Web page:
EAGLE: One of the predator species targeted to save
ISLAND MARMOT: Minister defends steps to save species.
eagles, protected under federal and international law, were
killed on provincial government orders in the winter of 2002-2003
on Nanaimo's Green Mountain, along with several wolves and
cougars. Believing that the eagles were among the animals preying
on a struggling colony of Vancouver Island marmots in the area,
staff in the Ministry of Water, Land and Air Protection lured
the birds with a deer carcass and then shot them.
No surprise that the ministry chose lethal means to control
the threat to the marmots, says biologist Chris Darimont, a doctoral
student who also works with the Raincoast Conservation Society.
The government bureaucrat who presided over the execution orders
-- Doug Janz, head of the Island's wildlife division -- is not
only chairman of the province's marmot recovery team, but an
outspoken advocate of predator culls for a variety of purposes.
Janz has regularly promoted wolf culls on the Island for more
than 20 years -- initially to boost flagging deer populations
so that hunters would have more to kill, and more recently to
spare marmots. Several culls of wolves and cougars have occurred
during his tenure, sometimes at the hands of government and sometimes
through a boost in permits to hunt predators, as happened last
Going after golden eagles is a relatively recent development,
and one that came to public attention this week only because
Victoria biology professor Neville Winchester happened to be
in the market recently for dead birds for his class to study.
After hearing from wildlife officials that an eagle carcass
was available, Winchester was stunned to find six in a government
freezer. He subsequently learned they had been killed to reduce
predation on the Island's marmots, whose numbers in the wild
have dwindled to just 21.
were marmots aplenty on the Island not so long ago, and they
knew how to look after themselves. The chocolate-brown creatures
with the white faces thrived here for centuries, living in large
colonies that employed "sentinel" marmots to whistle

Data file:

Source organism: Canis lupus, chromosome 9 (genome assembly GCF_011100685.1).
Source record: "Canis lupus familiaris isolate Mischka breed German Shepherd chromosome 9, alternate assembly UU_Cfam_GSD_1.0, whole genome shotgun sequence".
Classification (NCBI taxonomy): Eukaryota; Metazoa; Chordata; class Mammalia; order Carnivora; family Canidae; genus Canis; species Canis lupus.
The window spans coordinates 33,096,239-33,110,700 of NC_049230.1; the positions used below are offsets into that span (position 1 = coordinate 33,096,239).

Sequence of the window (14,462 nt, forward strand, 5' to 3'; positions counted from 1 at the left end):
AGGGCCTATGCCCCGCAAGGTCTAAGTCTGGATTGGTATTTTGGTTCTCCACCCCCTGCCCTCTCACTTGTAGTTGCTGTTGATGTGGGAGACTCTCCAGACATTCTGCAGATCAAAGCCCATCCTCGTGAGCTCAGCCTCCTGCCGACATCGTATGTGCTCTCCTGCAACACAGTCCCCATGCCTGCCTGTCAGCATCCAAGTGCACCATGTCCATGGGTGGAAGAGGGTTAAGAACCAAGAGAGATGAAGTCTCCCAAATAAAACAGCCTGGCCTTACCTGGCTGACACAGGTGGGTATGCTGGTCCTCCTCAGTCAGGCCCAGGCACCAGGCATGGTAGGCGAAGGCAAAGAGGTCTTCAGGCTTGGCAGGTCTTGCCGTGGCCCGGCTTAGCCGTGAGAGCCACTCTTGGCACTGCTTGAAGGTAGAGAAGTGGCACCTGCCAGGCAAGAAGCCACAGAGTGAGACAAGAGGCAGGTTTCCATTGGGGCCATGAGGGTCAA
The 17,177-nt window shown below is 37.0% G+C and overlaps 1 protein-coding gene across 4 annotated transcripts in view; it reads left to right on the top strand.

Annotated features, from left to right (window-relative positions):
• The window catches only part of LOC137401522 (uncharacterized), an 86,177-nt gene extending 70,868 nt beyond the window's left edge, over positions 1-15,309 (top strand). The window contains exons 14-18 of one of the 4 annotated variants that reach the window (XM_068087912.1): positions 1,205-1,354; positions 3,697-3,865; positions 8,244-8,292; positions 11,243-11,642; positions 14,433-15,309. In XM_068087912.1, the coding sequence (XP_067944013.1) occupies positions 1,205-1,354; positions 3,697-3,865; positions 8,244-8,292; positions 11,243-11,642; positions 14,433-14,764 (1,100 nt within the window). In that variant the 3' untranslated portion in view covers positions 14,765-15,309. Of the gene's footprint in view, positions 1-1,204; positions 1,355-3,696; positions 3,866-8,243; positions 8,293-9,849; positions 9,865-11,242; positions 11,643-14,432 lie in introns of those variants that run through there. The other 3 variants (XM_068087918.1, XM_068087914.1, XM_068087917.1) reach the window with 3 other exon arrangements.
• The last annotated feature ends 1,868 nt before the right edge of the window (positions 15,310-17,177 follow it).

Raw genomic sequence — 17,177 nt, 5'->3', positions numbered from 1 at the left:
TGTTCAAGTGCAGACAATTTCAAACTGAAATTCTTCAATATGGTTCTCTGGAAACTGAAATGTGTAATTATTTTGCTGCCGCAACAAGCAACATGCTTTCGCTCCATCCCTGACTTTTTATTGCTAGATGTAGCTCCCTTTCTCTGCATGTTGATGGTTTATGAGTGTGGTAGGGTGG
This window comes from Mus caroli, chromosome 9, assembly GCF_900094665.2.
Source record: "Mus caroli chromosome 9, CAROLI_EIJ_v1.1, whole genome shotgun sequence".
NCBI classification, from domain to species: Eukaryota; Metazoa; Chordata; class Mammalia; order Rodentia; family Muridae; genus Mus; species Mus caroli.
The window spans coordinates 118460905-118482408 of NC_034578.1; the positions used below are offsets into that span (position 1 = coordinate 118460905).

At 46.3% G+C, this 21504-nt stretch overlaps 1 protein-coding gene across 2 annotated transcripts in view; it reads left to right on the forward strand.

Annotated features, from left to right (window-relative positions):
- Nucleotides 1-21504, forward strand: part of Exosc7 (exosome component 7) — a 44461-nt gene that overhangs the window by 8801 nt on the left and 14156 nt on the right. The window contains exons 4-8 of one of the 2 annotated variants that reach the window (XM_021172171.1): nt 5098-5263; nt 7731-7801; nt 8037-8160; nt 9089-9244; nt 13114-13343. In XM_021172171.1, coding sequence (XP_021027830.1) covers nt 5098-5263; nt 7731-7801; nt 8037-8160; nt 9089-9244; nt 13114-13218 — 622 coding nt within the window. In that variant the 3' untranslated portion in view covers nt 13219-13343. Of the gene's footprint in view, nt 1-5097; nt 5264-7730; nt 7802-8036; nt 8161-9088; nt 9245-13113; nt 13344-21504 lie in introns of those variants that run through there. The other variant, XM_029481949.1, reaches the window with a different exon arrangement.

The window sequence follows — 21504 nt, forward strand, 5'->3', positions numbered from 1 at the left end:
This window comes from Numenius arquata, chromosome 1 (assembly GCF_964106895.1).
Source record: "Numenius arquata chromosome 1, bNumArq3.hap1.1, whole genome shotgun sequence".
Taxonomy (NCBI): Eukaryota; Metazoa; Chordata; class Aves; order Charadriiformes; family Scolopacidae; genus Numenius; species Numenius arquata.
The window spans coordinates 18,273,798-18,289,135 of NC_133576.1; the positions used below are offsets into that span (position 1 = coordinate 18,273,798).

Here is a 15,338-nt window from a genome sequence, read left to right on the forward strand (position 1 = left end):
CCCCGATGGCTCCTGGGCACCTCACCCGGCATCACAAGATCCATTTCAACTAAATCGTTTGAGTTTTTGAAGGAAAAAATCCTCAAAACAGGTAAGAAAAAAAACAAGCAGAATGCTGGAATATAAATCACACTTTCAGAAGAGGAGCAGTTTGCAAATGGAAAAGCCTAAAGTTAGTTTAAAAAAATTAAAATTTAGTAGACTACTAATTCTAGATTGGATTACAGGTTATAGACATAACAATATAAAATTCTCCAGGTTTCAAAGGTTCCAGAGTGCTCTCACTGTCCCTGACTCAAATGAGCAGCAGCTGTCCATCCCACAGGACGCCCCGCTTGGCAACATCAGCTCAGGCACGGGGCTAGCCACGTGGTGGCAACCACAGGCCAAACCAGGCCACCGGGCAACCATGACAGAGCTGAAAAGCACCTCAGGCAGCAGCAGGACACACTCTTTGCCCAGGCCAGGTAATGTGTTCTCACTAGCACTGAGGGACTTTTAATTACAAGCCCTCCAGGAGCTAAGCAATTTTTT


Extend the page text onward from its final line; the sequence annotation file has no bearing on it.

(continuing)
a warning when predators approached.
But the population has been in sharp decline since the early
1980s, when the housecat-size marmots began abandoning their
high-alpine habitat for freshly logged clearcuts that they mistook
for alpine meadows.
Unlike meadows, however, clearcuts don't stay clear for long.
The marmots have died off rapidly in their unexpectedly hostile
new ranges. Despite more than a decade of frantic efforts to
save the marmots, the species is now the most endangered in the
world; some colonies now consist of no more than a single pair.
predators is vital if the marmots are to be saved from extinction,
says biologist Rick Page, scientific adviser to B.C.'s
marmot recovery team. But that doesn't have to mean killing eagles
and wolves, he adds. He favours non-lethal options such as appointing
human "marmot shepherds" to camp near at-risk colonies,
or even just making a lot of noise from the tops of nearby mountains
to scare off predators.
Janz, who wasn't returning calls Thursday, didn't tell other
members of the province's marmot recovery program that eagles
were going to be culled, says Page. The non-profit foundation
that raises funds for marmot programs has been denying rumours
about the cull for months, and is unhappy to find out they were
"The government ultimately has responsibility for the marmots,
and any other endangered species," the biologist acknowledges. "But
we feel we should have at least been asked for our advice. There
had been a discussion about predators around that time, but no
mention of killing eagles."
Water, Land and Air Protection Minister Bill Barisoff asserts
that he's a "firm believer in letting Mother Nature
take care of things," he says the eagle cull was presumably
thought to be the best solution at the time. All the ministry's
wildlife decisions are "science-based," says Barisoff,
although he didn't know what specific factors the government
considered before ordering the eagles killed.
minister doesn't think Janz's dual role puts him in a position
of conflict, but notes that it must have been very difficult
for the chairman of the marmot recovery team to watch as the
fruits of his labour were "destroyed by eagles and wolves." Asked
if he'd be prepared to see more eagles killed for the sake of
the marmots, Barisoff declined comment, saying, "There isn't
a right answer to that kind of question."
worst of it is that killing predators doesn't protect marmot
colonies, says Darimont. Animals that prey regularly on the
same colony are typically "dispersers" -- loners,
essentially. And new loners quickly move in to take over the
territory when a predator is killed off, sometimes within weeks.
"This species-versus-species thing that the ministry is
doing simply doesn't work," says Darimont. "What's
going on here is going to be looked at in time as one of the
greatest wildlife management follies in Canada, if not the world."
© Copyright 2004 Times
reprinted with permission